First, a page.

A large part of Tanzania has been facing water shortages for several weeks. Faced with this situation, which is worsening in several towns, the authorities are putting in place restrictions that are pushing the population into a certain resourcefulness.
Until now, Tanzania has been relatively spared by the drought that has affected East Africa for more than four years. The drought is moving southwards, now affecting several cities in Tanzania. The economic capital Dar es Salaam is probably the most affected by the water crisis, certainly because of its estimated population of 5.5 million. The Ruvu River, its main source of water supply, is drying up.
The Dar es Salaam Water and Sanitation Authority (DAWASA) usually takes 466,000 cubic metres of raw water from it every day. In response to the crisis, the government agency has reduced this capacity to 300,000 m3 per day. This decision has had serious repercussions, as DAWASA has also decided to interrupt the water supply every other day in Dar es Salaam. However, the needs of this city on the Indian Ocean are estimated at 500,000 m3 per day.
In Dar es Salaam, water supply has become a real headache for households and businesses alike, who are forced to turn to bicycles, motorbikes or tankers that sell water bought sometimes more than 30 km away. While a gallon of water costs 700 Tanzanian shillings (30 US cents) in Dar es Salaam, the same amount is sold for 1,000 shillings (more than 42 cents) in Namanyere, a township in western Tanzania where the water crisis has also been exacerbated in recent weeks.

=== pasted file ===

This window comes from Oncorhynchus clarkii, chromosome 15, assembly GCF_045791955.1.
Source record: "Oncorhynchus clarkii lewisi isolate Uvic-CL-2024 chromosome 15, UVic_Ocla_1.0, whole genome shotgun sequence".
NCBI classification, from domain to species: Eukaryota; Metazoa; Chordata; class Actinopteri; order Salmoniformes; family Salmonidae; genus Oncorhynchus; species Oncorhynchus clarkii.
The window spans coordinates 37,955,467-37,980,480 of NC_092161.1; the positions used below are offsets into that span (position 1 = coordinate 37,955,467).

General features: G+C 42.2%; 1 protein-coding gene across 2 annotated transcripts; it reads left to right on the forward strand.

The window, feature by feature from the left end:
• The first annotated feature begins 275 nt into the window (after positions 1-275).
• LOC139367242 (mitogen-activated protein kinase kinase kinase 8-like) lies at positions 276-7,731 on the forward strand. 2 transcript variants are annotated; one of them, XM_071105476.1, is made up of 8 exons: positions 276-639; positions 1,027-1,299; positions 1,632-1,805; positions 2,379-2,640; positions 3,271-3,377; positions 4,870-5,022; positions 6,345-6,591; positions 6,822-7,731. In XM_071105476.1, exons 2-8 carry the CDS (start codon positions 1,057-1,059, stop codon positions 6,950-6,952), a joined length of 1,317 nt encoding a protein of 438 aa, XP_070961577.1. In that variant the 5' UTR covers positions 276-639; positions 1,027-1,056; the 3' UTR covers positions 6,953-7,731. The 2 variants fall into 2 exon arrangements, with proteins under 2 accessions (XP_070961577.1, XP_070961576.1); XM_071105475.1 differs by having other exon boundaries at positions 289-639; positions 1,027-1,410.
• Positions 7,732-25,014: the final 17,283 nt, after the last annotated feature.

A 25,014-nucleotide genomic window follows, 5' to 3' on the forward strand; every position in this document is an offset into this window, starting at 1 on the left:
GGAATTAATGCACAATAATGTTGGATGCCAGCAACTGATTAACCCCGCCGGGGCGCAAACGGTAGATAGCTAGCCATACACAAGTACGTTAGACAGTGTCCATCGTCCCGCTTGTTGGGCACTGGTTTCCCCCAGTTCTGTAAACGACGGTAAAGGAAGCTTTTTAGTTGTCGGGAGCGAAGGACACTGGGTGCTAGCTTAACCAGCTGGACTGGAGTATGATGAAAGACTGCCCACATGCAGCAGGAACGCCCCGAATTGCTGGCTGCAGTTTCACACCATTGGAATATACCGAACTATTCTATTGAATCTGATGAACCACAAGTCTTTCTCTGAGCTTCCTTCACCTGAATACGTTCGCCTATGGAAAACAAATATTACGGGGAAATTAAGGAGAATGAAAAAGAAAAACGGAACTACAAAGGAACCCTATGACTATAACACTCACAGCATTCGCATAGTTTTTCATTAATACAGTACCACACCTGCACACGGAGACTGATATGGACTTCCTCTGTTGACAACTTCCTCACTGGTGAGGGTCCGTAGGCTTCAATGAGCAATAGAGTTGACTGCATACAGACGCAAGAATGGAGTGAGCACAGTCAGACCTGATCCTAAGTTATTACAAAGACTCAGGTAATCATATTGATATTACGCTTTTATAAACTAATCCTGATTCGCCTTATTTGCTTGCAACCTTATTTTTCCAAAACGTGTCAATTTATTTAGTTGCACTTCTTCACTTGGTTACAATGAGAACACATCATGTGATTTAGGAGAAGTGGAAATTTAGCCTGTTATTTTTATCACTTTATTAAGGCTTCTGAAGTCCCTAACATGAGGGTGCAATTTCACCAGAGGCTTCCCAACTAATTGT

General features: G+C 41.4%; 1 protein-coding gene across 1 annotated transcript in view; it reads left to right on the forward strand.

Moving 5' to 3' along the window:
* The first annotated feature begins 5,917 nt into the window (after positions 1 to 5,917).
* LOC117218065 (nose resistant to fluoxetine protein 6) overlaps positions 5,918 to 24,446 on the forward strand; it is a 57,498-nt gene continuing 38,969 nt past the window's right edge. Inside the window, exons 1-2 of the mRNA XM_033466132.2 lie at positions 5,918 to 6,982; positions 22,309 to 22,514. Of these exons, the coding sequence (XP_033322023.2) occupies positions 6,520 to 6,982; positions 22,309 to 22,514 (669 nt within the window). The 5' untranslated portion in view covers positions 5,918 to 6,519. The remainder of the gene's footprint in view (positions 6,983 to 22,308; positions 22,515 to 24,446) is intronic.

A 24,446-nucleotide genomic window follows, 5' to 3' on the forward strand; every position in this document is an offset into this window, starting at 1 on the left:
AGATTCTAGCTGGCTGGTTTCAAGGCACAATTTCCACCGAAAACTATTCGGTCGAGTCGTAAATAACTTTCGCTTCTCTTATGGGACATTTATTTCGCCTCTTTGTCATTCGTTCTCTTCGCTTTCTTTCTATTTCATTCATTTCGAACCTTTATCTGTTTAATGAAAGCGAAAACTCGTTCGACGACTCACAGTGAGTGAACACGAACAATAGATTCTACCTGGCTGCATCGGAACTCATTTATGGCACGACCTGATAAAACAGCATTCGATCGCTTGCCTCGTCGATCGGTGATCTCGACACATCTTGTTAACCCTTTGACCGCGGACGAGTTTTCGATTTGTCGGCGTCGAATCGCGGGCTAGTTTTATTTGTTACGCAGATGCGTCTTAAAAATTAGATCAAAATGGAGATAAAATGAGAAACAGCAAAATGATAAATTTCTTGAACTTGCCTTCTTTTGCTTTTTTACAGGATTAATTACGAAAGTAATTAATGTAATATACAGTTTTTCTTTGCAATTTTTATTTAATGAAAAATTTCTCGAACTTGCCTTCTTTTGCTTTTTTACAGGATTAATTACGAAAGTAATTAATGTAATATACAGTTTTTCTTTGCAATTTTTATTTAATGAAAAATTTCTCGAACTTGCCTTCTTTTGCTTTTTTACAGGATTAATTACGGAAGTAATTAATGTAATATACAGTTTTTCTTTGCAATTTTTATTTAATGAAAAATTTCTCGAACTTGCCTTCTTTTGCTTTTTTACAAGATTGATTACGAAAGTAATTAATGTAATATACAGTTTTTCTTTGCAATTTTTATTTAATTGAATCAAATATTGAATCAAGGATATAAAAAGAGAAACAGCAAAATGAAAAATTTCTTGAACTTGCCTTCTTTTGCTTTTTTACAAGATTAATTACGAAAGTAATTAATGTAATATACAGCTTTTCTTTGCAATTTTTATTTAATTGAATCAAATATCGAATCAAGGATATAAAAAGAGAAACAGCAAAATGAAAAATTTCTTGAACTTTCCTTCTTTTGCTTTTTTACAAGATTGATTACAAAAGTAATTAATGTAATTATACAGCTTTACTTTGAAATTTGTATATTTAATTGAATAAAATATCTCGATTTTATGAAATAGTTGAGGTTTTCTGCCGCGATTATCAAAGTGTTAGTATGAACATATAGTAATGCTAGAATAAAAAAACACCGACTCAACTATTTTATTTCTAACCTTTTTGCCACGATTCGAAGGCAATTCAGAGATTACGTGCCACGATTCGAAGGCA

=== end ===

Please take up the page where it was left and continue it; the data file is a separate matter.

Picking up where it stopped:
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And according to weather forecasts, the drought is expected to continue. This affects the water supply of several cities, despite the fact that Tanzania is one of the countries in East Africa with significant freshwater resources. In addition to the Rufiji, Mara and Pangani rivers, Tanzania is bordered by several large freshwater lakes, notably Lake Victoria in the north and Tanganyka in the west.
The drought that affects the whole of East Africa is particularly intense in the Horn of Africa, notably in Somalia and Ethiopia. According to the Intergovernmental Authority on Development (IGAD), the sub-region is experiencing one of the worst droughts in 40 years. The drought, which is now in its fifth consecutive year, is caused by La Niña, a climate phenomenon that manifests itself in intensified cyclones in the Pacific and drought in South America and East Africa.
Jean Marie Takouleu